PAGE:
Fake content has been around as long as the internet, but as a culture, we didn’t take it so seriously until after the 2016 election. But after reports that some fabricated –  and highly inflammatory – stories were more widely shared on Facebook than top legitimate news stories, many are concerned about the power and the prevalence of false news. The culmination (at least I hope it’s the culmination) of the dark consequences of such stories was the recent shooting outside a Washington, D.C. pizzeria that has been the subject of scurrilous rumors. Post-factual “news” isn’t just a threat to journalism or democracy – it’s a magnet for the mentally unstable.

I’m as concerned as anyone, but the furor also makes me think about where we draw the line between truth and so-called propaganda – sometimes known as PR. The case of Bell Pottinger, the UK PR firm that created fake insurgent videos as part of a contract with the Pentagon, made me wonder about the PR’s role in truth-telling. At one of my early PR agency jobs, the founder would begin every new business presentation with a story about how he started the business after working in propaganda for the U.S. Army. It was a seamless transition to promoting beauty products and soft drinks in the buoyant post-WWII environment.

Most PR isn’t propaganda, and government work – even disinformation campaigns – presumably serves a higher purpose. Certainly it did back in the days of WWII. But the slope can be a slippery one.

What can an honest PR person do?

Support legitimate media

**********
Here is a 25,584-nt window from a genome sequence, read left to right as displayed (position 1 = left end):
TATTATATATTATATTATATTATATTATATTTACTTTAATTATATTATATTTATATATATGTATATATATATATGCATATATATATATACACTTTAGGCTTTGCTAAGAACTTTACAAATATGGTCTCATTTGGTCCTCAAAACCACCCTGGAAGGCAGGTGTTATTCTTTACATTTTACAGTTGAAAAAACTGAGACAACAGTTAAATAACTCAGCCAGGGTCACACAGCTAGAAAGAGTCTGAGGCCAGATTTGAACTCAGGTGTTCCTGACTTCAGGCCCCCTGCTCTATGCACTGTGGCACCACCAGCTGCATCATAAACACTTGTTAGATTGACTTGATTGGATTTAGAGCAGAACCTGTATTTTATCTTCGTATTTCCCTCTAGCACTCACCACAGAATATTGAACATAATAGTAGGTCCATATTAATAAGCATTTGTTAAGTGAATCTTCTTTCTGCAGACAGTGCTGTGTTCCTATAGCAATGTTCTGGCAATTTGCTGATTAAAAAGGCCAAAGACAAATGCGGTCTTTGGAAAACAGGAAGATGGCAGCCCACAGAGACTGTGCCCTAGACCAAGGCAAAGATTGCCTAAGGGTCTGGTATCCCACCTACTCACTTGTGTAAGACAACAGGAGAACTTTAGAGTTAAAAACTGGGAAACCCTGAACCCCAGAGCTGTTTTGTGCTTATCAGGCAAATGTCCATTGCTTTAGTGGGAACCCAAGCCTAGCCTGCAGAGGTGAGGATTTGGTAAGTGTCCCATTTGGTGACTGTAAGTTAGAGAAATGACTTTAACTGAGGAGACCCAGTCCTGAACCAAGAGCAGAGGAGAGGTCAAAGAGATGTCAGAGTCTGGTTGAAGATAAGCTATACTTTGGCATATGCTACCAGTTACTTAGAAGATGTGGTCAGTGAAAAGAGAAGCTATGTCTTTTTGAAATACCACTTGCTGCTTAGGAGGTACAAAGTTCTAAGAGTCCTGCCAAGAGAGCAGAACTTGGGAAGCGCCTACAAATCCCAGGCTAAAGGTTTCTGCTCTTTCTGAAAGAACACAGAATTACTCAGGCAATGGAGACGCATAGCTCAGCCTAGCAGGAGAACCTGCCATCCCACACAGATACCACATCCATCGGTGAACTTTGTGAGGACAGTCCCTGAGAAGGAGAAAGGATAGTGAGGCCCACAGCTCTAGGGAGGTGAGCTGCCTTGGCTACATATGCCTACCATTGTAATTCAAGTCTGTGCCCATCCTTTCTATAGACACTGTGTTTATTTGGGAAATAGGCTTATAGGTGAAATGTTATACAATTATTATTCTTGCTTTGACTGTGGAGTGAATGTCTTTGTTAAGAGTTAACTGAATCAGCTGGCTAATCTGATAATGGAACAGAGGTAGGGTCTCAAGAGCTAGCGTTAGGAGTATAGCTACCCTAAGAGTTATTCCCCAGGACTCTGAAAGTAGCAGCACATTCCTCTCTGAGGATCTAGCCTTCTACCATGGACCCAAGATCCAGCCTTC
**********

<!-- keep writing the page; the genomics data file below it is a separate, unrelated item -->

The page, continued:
PR pros do this anyway, of course, but for any of us, now is not the time to let our newspaper subscription lapse, or to cut back on your digital content subscriptions. Real news is hard – harder than ever, in fact, in the digital era – and that work costs money. Think twice before you download that ad blocker; it doesn’t really stop ads from counting and only erodes content quality.

Don’t cut corners

False stories and internet rumors don’t start all at once; they can result from a misperception or inaccuracy that was never corrected, leaving it open to further distortion. It’s incumbent upon PR professionals to be scrupulous about the facts of any story we promote, and to hold both clients and journalists accountable when it comes to storytelling and fact-checking.

Attribute everything

We shouldn’t get lazy about attribution, even when it’s about widely cited information that’s publicly available. Everything counts.

Move swiftly to correct untruths

Like many PR professionals, we’ve had experience with web-based rumors that threaten a brand’s reputation. It can be tough to fight lies (and that’s what we should call them) without calling undue attention to them. In the case of our client, it was a vicious rumor started by a disgruntled blogger alleging the brand had ties to an illegal organization. We helped the client debunk the lies with the help of third-party groups who specialize in quashing misinformation.

Don’t give fake stories oxygen

Best not to share or link back to fake stories or publications (like the ones mentioned but NOT linked to here) unless it’s for purposes of having them banned by your social media platform of choice.

Go narrow

Storytelling hasn’t been done through mass media channels for a good while, but in the post-factual universe, communicators need to adapt. This post from Robert Wynne makes the point that because consumers are increasingly segregating ourselves by our media and content choices, PRs must reach important audiences not through mass persuasion, but with what he terms Tribal Persuasion and Micro-Persuasion.

Follow the money

That study that shows ice cream enhances mental performance – who funded it? As PR pros, many of us have deep experience promoting health news, often funded by large companies, and usually supporting the organization’s brand or bottom line. There’s nothing wrong with this. But we do need to be both scrupulous with the facts and transparent about the funding, and consumers of such news should take note of who pays, and who benefits.